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JORDAN BARUCH

1923–2011

Elected in 1974

“For contributions to technology transfer to industry,
noise control systems, and application of computer technology.”

BY LEO L. BERANEK

JORDAN JAY BARUCH was born August 21, 1923, in New York City and grew up in Brooklyn. Both his father and grandfather were in the wholesale fur business until the collapse of that business in the 1940s. Jordan’s father then sought other opportunities, becoming a stockbroker in a small Wall Street firm. Jordan already knew how to read when he entered Midwood Elementary School (PS 99) and graduated eighth grade as an honor student in January 1936. At James Madison High School he participated in the after-school activities of the Microscope Club. One of his projects on hydroponics was selected to be exhibited in the New York World’s Fair. A talk of his, based on another high school project, “On the Action of Ions on Cardiac Muscles—A Home Made Kymograph,” was named “Best of the Session” by the Science Congress of the American Institute. The kymograph was made up of parts that Jordan bought from junk pushcarts. During these years, Jordan was an enthusiastic Boy Scout, becoming an Eagle Scout. Later in life he was a Boy Scout leader.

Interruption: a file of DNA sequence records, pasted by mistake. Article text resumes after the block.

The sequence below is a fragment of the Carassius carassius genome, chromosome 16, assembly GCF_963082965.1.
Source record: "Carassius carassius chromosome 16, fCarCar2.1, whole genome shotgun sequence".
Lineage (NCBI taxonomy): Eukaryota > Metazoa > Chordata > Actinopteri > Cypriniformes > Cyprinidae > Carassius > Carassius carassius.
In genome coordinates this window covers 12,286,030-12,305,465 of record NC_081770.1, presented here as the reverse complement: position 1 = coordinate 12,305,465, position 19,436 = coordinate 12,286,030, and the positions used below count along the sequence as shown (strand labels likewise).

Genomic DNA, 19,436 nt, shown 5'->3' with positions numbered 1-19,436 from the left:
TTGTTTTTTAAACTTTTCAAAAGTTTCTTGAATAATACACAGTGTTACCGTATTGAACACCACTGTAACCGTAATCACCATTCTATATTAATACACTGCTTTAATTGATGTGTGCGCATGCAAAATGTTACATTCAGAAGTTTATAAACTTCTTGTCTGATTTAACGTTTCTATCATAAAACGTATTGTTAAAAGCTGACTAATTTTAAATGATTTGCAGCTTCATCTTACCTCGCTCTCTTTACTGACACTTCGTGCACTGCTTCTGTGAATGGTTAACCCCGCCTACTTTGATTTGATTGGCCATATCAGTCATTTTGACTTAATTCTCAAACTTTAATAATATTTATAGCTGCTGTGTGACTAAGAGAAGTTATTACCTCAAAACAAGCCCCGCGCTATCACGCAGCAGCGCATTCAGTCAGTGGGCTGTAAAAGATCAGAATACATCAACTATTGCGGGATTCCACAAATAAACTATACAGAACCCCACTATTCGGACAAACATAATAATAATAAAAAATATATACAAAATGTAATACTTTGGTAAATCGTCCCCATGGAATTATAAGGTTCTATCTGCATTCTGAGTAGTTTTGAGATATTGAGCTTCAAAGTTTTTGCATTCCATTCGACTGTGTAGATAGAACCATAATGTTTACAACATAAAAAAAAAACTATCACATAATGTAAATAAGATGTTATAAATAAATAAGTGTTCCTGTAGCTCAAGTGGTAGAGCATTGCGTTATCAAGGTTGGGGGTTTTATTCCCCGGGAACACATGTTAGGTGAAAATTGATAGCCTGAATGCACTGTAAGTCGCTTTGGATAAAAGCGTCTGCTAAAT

In 1940 he entered Brooklyn College. In his freshman physics class, Jordan’s professor announced there would be gender-segregated seating in alphabetical order. Jordan Baruch, the first male, sat next to Rhoda Wasserman, the last female. Jordan invited Rhoda to the BioMed Society Dance. Four years



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